Grodsky also was invited by three departments at the University of Washington in Seattle to speak on the implications of new genomic technologies for environmental law and regulation.

In January, Carol Izumi moderated the panel “Academic Freedom and Law School Clinics: Outside Influences and Interference” at the annual meeting of the Association of American Law Schools. She also presented on mediation of criminal cases to the Judicial Arbiter Group in March. In February, Izumi and her husband, Frank Wu, received the 2006 Walton A. Lewis Brotherhood Award from the Bethel A.M.E. Church in Detroit. They were recognized for their community service and commitment to civil rights.

Susan Jones presented “Advancing Social and Economic Opportunity: Perspectives from Law and Society” at a conference in Durban, South Africa, in December. In February, Jones moderated a panel on government perspectives at the conference “Creating Healthy Communities: Ending Homelessness” sponsored by the ABA Forum on Affordable Housing and Community Development Law in St. Louis. She also moderated a panel at the ABA Section of Business Law spring meeting in Tampa, Fla., in April.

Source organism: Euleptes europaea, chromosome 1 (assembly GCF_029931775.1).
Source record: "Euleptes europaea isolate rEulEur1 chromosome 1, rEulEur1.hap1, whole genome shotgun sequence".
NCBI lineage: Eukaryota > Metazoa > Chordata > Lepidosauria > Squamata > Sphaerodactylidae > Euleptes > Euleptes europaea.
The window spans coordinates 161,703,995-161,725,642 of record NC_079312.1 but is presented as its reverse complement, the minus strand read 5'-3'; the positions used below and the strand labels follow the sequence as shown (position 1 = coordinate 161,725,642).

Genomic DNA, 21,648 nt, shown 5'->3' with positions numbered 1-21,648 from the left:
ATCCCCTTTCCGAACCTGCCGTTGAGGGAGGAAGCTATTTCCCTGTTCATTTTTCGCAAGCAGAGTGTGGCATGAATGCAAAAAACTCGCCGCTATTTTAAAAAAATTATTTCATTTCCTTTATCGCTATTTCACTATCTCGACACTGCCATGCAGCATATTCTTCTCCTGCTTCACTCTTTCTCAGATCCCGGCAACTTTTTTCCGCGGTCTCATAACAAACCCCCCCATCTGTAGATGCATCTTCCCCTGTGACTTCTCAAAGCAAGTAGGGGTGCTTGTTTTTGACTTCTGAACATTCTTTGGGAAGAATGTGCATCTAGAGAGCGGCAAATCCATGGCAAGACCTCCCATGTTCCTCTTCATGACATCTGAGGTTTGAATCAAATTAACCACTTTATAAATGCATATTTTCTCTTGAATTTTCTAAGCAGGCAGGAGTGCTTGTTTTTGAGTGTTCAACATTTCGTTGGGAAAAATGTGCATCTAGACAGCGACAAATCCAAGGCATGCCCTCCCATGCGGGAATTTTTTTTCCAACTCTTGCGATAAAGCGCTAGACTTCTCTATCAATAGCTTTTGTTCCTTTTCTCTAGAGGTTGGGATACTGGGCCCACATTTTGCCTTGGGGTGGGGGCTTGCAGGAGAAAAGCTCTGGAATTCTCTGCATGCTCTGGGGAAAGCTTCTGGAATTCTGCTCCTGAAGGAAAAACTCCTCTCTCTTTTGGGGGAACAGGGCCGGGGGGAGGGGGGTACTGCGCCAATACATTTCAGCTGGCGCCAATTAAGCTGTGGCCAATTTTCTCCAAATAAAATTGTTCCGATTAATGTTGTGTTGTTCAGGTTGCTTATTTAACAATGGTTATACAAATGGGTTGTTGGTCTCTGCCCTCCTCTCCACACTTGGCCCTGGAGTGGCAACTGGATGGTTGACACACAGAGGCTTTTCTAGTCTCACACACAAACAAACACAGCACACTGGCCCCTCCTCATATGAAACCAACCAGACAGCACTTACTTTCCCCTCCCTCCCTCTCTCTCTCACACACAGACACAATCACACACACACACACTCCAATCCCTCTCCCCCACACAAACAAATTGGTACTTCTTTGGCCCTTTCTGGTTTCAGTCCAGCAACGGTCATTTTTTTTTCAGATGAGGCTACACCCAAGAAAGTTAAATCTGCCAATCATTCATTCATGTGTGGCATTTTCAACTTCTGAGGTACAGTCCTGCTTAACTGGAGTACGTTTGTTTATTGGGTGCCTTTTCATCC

At the Fourth Annual International Conference of the Armenian International Policy Research Group, held at the World Bank in January, Susan Karamanian chaired the panel “Legal and Judicial Reforms in Armenia.” She also delivered “The U.S. Death Penalty and International Law” at the Indian Society of International Law in New Delhi, India. Also in January, she spoke on “Bilateral Investment Treaties and the Protection of Intellectual Property Rights” at the International Conference on IPR, sponsored by GW Law, the Confederation of Indian Industry, and the India Business Council, in Bangalore, India.

Cynthia Lee was elected secretary of the AALS Criminal Justice Section; she will serve as chair-elect in 2007 and chair in 2008. Lee also was named a policy research scholar for 2006-07 by GW’s Institute of Public Policy. Through the scholarship, Lee will seek external funding for an empirical research project testing the effectiveness of certain jury instructions in racially charged self-defense cases. As chair of the Multicultural Women Attorneys Network, Lee attended the ABA’s midyear meeting in Chicago in February. MWAN sponsored the panel “Our Mothers, Our Daughters, Our Sisters, Ourselves,” during which female civil rights leaders discussed current civil rights issues.

At a conference on institutional review boards at Northwestern University Law School in April, Renee Lerner presented on unconstitutional conditions.

Michael Lewyn participates in an online panel on suburban sprawl at and continues discussion with commentors at